Canada’s Andrea Dupont and Ida Sargent finished 42nd and 43rd. Liz Stephen and Cendrine Browne finished 46th and 47th, while Caitlin Patterson, Olivia Bouffard-Nesbitt, Heidi Widmer, and Dahria Beatty placed 51st, 56th, 58th, and 65th respectively.

The quarterfinals begin at 3:30 EET (8:30 EST).

Qualifier results: men | women

Injured Jönsson Will Not Compete in World Championships

Sweden’s Emil Jönsson will not compete at the 2015 World Championships in Falun, Sweden due to a strained groin muscle. The news comes after the sprinter fell in a quarterfinal of the Östersund World Cup classic sprint, which took place the weekend before the start of Worlds. Unable to stand, he did not finish the race and was forced to be carried off course.

After several days of extensive evaluation and therapy Jönsson was told that he would be unfit to compete at Worlds. According to the Swedish star, the news was especially difficult given that the year’s most anticipated races are taking place in his home country.

“It has fluctuated emotionally, from hearty pain on race day to positive emotions as rehabilitation happened so fast. I feel pretty good, but there is a difference between living a normal life trying to be the best in the world in Falun,” he said, roughly translated, to the press. 

Although Jönsson will not compete, he said he will be rooting for Sweden to take as many medals as possible throughout the two weeks of racing in Falun.

Krogh Completes Östersund Sweep with First 15 k Skate Win

Norway’s Finn Hågen Krogh claimed his first World Cup distance win in a 15-kilometer freestyle and his second-straight win of the last weekend of World Cup racing before World Championships by 13.5 seconds on Sunday.

The Sprint World Cup leader, who won Saturday’s classic sprint, Krogh posted the winning time of 32:46 in Östersund, Sweden. France’s Maurice Manificat finished 13.5 seconds back in second, and Sweden’s Marcus Hellner took third (+18.9), ahead of Norway’s Hans Christer Holund, an early leader who ended up fourth (+19.7).

Sweden’s Johan Olsson took fifth (+26.1), and two more Norwegians, Diderik Tønseth and Niklas Dyrhaug placed sixth and seventh, respectively.

Finishing his first World Cup of the season, American Noah Hoffman placed 38th (+1:54.2). His teammate Erik Bjornsen was 60th (+2:43.4), Matt Gelso took 71st (+3:33.8), and Northern Michigan University senior Kyle Bratrud was 84th in his first World Cup.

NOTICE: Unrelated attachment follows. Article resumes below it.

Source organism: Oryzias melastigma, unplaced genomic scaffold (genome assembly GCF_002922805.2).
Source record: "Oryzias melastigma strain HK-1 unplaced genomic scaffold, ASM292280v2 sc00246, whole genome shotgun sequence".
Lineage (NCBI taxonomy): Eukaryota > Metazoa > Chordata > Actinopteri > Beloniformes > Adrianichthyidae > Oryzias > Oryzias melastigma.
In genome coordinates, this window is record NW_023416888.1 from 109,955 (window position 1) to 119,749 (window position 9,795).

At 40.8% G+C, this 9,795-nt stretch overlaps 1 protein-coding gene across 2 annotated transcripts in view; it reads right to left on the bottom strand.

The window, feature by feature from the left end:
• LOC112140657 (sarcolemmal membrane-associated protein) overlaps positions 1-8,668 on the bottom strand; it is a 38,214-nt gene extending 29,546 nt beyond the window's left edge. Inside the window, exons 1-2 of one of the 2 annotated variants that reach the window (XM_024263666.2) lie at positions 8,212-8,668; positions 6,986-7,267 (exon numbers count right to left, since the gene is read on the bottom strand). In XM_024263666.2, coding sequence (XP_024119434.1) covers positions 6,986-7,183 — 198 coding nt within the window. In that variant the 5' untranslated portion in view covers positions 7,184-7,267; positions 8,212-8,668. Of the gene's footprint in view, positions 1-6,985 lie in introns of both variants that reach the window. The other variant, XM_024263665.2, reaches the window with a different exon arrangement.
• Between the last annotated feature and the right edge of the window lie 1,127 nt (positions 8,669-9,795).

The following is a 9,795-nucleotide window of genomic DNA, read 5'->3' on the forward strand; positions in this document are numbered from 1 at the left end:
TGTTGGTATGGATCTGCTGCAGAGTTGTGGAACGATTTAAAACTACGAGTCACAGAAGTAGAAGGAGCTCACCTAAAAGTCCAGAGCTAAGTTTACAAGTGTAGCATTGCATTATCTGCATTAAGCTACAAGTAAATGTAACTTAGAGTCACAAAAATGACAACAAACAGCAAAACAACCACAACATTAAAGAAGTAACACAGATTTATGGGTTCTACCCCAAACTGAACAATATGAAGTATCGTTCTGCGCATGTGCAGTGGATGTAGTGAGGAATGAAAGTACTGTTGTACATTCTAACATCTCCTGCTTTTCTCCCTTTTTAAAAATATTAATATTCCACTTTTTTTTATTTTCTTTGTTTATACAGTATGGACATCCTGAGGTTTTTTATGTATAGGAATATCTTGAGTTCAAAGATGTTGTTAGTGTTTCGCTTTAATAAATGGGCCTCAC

Canada’s Ivan Babikov placed 49th (+2:11.3), and Michael Somppi was 69th (+3:18.4).


Kalla Wins First World Cup in 5 Years; Bjørgen Secures Overall World Cup Title

Sweden’s Charlotte Kalla led from start to finish of Sunday’s 10-kilometer freestyle individual start, and for a change, not even Norwegian World Cup leader Marit Bjørgen could come close as Kalla won her first World Cup since March 2010 by 36.4 seconds in 23:26.1.

“It feels great to win a World Cup again,” Kalla told FIS afterward in Östersund, Sweden. “The crowd here in Ostersund was so encouraging.  I know the courses here very well and I felt strong.  The 15th of February is a special day for me.  I won Olympic Gold in Vancouver on this day and again last year in Sochi we won the relay on this day, and now a World Cup win today.”

The Swede started 50th and led at every checkpoint before claiming her spot in the leader’s chair over Norway’s Astrid Uhrenholdt Jacobsen. Norway took four of the top five with Bjørgen in second, Therese Johaug in third (+53.6), Heidi Weng in fourth (+1:01.3), and Jacobsen in fifth (+1:08.3).

Also on Sunday, Bjørgen clinched her fourth Overall World Cup title as she is now 565 points ahead with four World Cup races left this season (all of which are after World Championships).

American Jessie Diggins landed in the top 20 in 17th (+1:47.7), teammate Liz Stephen was 26th (+2:08.6), Rosie Brennan placed 32nd (+2:26.6), and Kikkan Randall was another tenth of a second back in 33rd (+2:26.7).

Emily Nishikawa represented Canada, racing to 36th (+2:35.9).


Bjørgen Wins Again, Krogh Outlasts Harvey in Östersund Sprint

Marit Bjørgen of Norway expanded her overall lead in the women’s World Cup standings by winning Saturday’s 1.2-kilometer classic sprint in Östersund, Sweden.

After qualifying in seventh, Bjørgen comfortably won the final in a time of 2:46.82, 1.80 seconds ahead of teammate Maiken Caspersen Falla. Sweden’s Stina Nilsson placed third (+2.03) in front of a roaring home crowd.

A trio of Norwegians took up the other spots in the final. Kari Vikhagen Gjeitnes placed fourth (+4.28) after qualifying in first to earn her best World Cup result of the season, while World Cup sprint leader Ingvild Flugstad Østberg was fifth (+6.51) and Celine Brun-Lie finished in sixth (+12.35).

Americans Sadie Bjornsen and Sophie Caldwell raced in the same heat after qualifying in 27th and 24th, respectively. Up against Nilsson and Bjørgen – who won the heat in 2:50.88 – Bjornsen took fourth (+4.53) and ended up 20th overall, while Caldwell was fifth (+5.57) and placed 22nd overall.

In the men’s race, Norway’s Finn Hågen Krogh held off Canada’s Alex Harvey to win the final in a time of 2:25.28. Harvey was just 0.47 seconds behind, and earned his best World Cup sprint result of the season. Norway’s Timo André Bakken took the final spot on the podium (+1.41).